Animation is a small obsession of mine. I have animated films and TV shows scattered throughout my collection of discs, spanning a multitude of subjects and themes. When I see an animated feature that even remotely interests me, you are very likely to see me heading to the theater to see it. Somehow, the giant, unshaven dude sitting in the back of the theater at all of these "kids" movies has not gotten the cops called on me yet. I did draw the line at Frozen though... The giant, creepy-looking dude sitting in the back of a theater for a movie marketed to young girls would have had a potentially bad ending.
This time around, I went to see Inside Out, the latest opus from the studio that has been bringing joy to the theaters for 20 years. This time, they decided to throw caution to the wind, and literally bring Joy to the screen. Along with Fear, Disgust, Anger, and Sadness... so much sadness.... But before diving into that, I think it's important to mention the lava.
Lava is the short film preceding Inside Out, and tells the somewhat depressing, story of a lonely volcano, and his search for love. You read that right... It's about a volcano searching for love. On top of that, it is essentially a 5 minute long music video about this volcano and his search for love. I'm not here to give away the whole story, but suffice to say, this one can punch you right in the feels, and the theater may suddenly feel awfully dry... and I reiterate, this is about a volcano...searching for love... Let that sink in, please...
Inside Out itself is an ambitious project, and like Brave before it, is interesting in the fact that the main character is female. One can go back and forth about who the main character is, though. Joy seems to be at the center of the main story, but Riley is kind of the main character, as well as the primary setting, and... yeah... it can be a little confusing if you let yourself think about it too much.
The movie envisions the workings of the human mind, as the interaction between 5 primary emotions. As stated earlier, those emotions are Joy, Sadness, Anger, Disgust, and Fear. The movie focuses on the inside of an 11 year old girl's brain, but we do get peaks into a couple other brains before the film is through. The whole thing tackles the immense frustration that can come from moving away from a familiar town, where all your happy memories are to a new town. Consequently the film manages to make a rather interesting look at depression.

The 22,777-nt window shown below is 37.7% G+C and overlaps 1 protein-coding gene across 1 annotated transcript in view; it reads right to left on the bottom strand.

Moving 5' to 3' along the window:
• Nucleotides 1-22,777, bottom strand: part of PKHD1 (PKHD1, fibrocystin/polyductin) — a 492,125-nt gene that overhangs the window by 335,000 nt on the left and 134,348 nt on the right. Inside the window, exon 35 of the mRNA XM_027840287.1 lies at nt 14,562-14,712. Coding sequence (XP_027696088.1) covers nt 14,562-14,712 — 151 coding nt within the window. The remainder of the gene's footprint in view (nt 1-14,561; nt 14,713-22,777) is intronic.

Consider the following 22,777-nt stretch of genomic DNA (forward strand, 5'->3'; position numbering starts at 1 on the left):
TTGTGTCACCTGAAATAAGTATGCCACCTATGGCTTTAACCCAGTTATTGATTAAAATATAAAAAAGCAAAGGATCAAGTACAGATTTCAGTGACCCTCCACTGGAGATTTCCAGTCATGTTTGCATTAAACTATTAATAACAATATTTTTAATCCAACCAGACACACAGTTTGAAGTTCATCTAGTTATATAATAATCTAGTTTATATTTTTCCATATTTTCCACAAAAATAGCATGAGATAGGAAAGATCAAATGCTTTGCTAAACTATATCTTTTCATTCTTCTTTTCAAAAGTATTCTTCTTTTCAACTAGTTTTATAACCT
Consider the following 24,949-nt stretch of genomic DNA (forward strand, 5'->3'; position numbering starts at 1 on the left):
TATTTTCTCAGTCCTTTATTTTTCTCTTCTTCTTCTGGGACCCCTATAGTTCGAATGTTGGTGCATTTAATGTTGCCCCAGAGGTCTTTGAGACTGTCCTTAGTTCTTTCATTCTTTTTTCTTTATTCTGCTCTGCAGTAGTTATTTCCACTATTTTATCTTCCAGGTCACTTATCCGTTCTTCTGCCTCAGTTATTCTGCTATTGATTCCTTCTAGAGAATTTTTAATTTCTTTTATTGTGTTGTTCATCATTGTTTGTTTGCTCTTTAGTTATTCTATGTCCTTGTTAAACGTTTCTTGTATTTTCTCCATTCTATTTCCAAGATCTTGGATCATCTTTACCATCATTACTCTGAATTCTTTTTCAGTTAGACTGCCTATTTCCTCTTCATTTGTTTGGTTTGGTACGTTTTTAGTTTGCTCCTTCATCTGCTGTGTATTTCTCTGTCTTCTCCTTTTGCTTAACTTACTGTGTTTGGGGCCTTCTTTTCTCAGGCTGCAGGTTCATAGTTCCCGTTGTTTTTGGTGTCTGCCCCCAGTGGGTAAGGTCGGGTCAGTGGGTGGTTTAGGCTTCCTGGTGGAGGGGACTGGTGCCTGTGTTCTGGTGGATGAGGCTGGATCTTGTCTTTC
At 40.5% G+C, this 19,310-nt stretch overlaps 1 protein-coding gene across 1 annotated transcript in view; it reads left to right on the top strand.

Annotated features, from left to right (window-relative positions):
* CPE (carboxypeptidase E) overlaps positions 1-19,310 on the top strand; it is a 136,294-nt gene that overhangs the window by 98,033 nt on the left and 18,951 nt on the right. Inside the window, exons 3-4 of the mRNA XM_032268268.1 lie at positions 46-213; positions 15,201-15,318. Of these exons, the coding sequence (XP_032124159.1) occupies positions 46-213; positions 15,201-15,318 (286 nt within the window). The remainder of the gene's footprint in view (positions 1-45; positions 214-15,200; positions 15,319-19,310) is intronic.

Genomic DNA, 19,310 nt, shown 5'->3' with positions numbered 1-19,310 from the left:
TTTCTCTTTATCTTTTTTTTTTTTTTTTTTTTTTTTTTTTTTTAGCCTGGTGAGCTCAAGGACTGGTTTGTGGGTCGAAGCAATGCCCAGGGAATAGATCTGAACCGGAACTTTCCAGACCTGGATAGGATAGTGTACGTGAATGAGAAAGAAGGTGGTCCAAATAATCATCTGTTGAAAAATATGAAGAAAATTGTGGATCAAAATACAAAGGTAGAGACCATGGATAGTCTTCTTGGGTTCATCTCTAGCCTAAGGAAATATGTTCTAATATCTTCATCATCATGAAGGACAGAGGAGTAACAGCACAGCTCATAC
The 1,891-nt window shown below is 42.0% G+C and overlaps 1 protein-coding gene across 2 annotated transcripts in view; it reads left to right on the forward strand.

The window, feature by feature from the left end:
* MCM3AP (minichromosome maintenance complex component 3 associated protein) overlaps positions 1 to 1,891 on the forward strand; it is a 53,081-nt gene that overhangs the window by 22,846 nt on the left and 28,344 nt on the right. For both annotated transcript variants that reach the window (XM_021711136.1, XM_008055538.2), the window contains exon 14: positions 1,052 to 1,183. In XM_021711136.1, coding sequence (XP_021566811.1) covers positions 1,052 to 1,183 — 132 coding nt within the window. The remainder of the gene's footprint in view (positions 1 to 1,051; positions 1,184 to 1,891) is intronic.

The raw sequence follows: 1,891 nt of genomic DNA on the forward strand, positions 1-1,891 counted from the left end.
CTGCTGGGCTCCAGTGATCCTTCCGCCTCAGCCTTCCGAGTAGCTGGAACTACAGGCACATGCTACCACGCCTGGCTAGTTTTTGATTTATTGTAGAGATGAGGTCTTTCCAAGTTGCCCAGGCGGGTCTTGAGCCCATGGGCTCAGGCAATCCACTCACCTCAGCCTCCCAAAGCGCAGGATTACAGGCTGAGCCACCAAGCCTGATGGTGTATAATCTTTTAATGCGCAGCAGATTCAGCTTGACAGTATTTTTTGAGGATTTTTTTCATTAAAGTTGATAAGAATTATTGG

The movie tugs at your emotions throughout, bringing you up, to take you back down. Selling you some hope, so that you can watch it crumble away. In short, it is the emotional roller coaster ride of adolescence condensed down into a short hour and a half film. It shows the point in one girl's life where Joy begins to lose control, and other conflicting emotions start to war inside her head. Watching the movie, it reminds me a lot of life in junior high, where keeping things level was next to impossible. Again, I don't want to give too much away.
The voice cast is superb, as per the usual Pixar fare. With Lewis Black's casting as Anger being quite possibly the most inspired choice of them all. Sure, Amy Poehler brought a lot of joy to Joy, and Bill Hader was great as Fear. Lewis Black practically personifies anger in everything he does. Hell, he doesn't even have to do a voice, he just needs to talk, and it sounds angry. It's perfect, and I couldn't help but smile, even though I suppose I should have been angry.
RECOMMENDATION: You like Pixar movies? Watch this movie. Do you like animation in general? Watch this movie. Do you have a heart? Watch this movie. Are you a crazed psychopath bent on the destruction of the human race? Probably shouldn't watch this movie... you should seek help instead.
IS IT THEATER WORTHY: Yeah. This makes a nice night out, although you will have to put up with a large number of loud children, so be prepared for that. Sit back, and enjoy the ride, and since it is dark, you won't have to worry about anyone else seeing you cry. So, that's a bonus.
FINAL THOUGHTS: This movie once again shows Pixar's ability to tug at the heart strings, this time telling you all the while they are manipulating your emotions. These people are mad geniuses, and must be stopped... Or not. It is interesting to note, that at the end of the movie, I could hear multiple people around me sniffling, a good indication that the theater was entirely too dry, and possibly dusty.
FINAL SCORE: 10 out of 10.